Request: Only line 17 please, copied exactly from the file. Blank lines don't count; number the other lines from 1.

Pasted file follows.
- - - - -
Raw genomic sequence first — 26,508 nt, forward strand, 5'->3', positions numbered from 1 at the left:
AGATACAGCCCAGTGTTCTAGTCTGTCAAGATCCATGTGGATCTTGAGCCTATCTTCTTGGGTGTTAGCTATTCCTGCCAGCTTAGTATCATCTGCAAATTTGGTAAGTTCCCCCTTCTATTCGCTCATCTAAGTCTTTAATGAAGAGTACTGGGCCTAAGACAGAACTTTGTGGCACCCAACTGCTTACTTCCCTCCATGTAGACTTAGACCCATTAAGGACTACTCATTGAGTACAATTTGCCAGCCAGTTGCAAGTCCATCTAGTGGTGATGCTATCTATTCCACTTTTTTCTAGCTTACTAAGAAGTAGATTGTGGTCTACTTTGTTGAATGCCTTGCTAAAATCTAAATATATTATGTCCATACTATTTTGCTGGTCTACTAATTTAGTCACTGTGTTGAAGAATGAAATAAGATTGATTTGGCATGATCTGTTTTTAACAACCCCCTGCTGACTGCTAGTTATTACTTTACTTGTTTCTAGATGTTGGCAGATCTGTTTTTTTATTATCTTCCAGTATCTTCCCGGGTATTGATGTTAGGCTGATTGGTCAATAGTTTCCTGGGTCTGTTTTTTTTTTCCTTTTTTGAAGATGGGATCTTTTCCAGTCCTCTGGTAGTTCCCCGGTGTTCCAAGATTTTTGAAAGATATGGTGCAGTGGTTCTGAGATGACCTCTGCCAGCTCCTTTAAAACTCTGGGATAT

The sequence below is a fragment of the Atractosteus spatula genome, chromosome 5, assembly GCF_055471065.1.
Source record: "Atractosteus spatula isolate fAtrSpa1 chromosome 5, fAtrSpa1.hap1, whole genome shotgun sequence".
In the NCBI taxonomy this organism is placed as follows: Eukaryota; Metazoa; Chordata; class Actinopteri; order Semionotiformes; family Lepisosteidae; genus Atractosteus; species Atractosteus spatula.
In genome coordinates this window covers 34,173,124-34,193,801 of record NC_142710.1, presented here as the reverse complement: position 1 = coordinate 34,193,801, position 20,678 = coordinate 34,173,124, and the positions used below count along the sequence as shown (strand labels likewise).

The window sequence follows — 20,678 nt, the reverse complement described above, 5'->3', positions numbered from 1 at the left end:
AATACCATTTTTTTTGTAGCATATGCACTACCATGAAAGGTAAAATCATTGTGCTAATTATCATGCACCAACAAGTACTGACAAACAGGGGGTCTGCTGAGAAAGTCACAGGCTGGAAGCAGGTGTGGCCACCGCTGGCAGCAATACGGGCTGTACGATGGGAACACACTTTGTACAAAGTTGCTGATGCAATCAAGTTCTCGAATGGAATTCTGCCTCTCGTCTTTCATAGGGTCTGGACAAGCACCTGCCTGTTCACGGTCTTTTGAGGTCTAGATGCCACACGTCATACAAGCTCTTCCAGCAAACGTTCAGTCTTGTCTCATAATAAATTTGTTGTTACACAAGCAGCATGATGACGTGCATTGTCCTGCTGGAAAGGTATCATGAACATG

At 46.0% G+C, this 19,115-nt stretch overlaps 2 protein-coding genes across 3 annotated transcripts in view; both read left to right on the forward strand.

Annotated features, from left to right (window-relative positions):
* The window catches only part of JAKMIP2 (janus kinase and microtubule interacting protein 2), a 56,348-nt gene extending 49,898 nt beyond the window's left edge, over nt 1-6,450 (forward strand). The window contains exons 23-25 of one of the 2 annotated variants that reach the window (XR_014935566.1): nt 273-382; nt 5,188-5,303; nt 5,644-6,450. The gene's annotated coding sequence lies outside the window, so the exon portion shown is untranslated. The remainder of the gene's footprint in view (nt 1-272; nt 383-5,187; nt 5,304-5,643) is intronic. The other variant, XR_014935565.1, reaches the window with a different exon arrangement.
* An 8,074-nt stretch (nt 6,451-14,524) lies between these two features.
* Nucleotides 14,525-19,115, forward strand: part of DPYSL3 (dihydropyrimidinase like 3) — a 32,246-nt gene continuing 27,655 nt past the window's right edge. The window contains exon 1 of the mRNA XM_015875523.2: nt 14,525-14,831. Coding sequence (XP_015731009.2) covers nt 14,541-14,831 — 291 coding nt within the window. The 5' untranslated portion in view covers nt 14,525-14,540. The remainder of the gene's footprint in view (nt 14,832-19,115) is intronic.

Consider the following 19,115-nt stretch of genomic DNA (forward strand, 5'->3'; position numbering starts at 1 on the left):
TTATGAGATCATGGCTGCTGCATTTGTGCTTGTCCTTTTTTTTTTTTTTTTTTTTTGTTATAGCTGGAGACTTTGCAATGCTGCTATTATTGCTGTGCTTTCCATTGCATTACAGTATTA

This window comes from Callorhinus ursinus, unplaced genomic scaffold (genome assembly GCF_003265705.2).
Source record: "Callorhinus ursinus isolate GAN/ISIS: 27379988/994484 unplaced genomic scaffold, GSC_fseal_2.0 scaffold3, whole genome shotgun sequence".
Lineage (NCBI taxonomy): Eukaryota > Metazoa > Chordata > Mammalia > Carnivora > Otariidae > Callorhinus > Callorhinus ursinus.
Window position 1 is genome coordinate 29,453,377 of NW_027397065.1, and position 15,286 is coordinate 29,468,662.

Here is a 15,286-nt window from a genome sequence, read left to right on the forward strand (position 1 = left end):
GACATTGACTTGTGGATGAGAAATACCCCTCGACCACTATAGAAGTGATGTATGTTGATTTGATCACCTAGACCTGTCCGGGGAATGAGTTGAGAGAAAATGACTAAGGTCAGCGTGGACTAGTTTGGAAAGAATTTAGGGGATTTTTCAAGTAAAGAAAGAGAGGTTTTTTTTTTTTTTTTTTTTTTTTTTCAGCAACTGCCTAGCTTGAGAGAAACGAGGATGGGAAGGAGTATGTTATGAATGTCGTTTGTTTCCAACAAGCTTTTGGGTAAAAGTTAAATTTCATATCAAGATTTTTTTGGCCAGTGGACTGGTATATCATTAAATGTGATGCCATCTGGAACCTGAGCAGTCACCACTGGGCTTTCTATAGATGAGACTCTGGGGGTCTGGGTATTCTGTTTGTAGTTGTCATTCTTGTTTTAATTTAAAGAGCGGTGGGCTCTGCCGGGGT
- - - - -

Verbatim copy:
Source record: "Callorhinus ursinus isolate GAN/ISIS: 27379988/994484 unplaced genomic scaffold, GSC_fseal_2.0 scaffold3, whole genome shotgun sequence".